And you have to wonder if this is the unexpected consequence of losing both Brian Shaw and Jim Boylen this past summer. To Vogel’s unending credit, he has run his coaching staff as a collaborative exercise. Shaw, Boylen, and Dan Burke spent the last two seasons shaping this team under Vogel’s direction. In addition to the credibility that the two assistants had with the players, did Vogel and the Pacers lose some of their flexibility and perspective with their departure?

Last summer and fall, there were some big changes coming for Indiana. How would the significant additions of Danny Granger and Luis Scola effect the identity and physicality of the Pacers? Those attributes were at the core of their success, so adding talent wouldn’t necessarily make the team better. However, that was the wrong concern.

The Pacers absorbed the changes brought with the additions of Scola, Watson, and eventually Granger, relatively well. Surprisingly, big changes are often easier to assimilate. The changes that they’ve been unable to deal with are the subtle ones that have come from within. What’s more, these changes – especially the growth and emergence of Paul George and Lance Stephenson – are arguably ones they needed, if they wanted to improve enough to get past Miami and raise a banner.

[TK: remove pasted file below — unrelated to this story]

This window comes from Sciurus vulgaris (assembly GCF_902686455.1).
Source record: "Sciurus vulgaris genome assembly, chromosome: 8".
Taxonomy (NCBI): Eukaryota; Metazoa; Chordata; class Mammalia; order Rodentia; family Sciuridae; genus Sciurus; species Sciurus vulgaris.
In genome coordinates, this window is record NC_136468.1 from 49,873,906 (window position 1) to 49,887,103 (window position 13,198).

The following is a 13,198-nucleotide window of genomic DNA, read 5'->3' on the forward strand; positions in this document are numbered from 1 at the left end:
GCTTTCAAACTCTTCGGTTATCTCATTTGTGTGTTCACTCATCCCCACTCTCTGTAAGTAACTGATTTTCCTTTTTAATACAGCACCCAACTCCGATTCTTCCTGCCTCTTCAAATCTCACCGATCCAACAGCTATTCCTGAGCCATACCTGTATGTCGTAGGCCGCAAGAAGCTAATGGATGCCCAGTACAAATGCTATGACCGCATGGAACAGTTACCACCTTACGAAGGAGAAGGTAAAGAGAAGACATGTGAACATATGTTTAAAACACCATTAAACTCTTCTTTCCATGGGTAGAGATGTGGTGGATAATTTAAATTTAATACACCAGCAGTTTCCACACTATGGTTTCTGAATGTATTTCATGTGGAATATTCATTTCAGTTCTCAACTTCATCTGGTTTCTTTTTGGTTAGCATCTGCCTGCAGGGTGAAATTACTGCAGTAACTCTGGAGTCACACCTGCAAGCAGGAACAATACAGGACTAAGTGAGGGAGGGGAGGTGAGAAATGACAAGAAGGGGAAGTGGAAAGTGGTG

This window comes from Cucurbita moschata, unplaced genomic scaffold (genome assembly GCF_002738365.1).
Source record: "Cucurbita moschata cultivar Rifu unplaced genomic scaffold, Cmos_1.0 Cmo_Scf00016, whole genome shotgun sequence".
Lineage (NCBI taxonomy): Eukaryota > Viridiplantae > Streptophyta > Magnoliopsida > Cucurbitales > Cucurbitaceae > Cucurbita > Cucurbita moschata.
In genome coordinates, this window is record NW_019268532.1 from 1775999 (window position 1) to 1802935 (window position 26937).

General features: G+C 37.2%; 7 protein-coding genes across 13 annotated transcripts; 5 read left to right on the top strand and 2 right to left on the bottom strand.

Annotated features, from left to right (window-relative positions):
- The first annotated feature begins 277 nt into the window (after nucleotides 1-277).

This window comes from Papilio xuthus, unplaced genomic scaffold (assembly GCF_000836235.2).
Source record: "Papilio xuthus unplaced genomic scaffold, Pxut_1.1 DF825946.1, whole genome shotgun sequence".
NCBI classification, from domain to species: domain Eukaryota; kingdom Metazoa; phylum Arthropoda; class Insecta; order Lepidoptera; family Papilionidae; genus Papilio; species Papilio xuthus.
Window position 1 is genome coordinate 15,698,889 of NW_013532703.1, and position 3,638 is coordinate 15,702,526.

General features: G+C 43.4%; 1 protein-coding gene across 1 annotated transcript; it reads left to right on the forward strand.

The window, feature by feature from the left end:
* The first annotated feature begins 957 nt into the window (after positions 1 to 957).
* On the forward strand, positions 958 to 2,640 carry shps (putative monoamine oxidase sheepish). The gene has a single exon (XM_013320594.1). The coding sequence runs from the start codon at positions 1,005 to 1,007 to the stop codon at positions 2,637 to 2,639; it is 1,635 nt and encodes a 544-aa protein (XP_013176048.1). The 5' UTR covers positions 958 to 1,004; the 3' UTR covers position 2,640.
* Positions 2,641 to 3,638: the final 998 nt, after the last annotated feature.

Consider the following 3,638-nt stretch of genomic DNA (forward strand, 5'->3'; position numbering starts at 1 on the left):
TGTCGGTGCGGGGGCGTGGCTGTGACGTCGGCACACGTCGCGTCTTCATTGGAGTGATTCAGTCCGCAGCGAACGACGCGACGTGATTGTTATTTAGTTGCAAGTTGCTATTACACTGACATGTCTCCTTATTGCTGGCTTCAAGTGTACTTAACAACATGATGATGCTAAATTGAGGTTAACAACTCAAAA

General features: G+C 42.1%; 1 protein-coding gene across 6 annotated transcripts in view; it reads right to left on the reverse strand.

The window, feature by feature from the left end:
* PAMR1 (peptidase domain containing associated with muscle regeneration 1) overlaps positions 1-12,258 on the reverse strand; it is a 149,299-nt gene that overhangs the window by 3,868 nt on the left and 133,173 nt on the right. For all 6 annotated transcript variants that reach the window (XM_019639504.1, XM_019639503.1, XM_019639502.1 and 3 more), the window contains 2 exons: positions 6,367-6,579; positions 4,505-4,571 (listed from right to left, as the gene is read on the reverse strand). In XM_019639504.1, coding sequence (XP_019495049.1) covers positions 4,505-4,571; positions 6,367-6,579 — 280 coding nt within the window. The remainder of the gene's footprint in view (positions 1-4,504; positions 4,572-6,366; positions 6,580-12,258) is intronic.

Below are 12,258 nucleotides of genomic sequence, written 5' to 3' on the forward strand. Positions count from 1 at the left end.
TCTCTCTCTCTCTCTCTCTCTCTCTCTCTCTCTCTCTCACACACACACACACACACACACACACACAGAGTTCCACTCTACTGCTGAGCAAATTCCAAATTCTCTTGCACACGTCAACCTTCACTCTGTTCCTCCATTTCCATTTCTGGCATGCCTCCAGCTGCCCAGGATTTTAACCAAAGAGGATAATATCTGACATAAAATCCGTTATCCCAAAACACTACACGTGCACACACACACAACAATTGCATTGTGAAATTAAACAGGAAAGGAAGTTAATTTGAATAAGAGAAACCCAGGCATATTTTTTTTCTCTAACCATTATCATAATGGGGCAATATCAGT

To get to their goals, the Indiana Pacers have to embrace and leverage these changes. To a man, The Five must recognize and accept how they have become different, while continuing to understand that the only way they succeed is together. Frank Vogel must coach today’s Indiana Pacers, not last year’s or even last month’s.

Because, until they stop trying to be who they were, and start making the best of who they are, they will not get appreciably better. More importantly, the ability or inability to come to grips with these will be a defining factor in how the franchise will need to address the coming years, not just the coming games.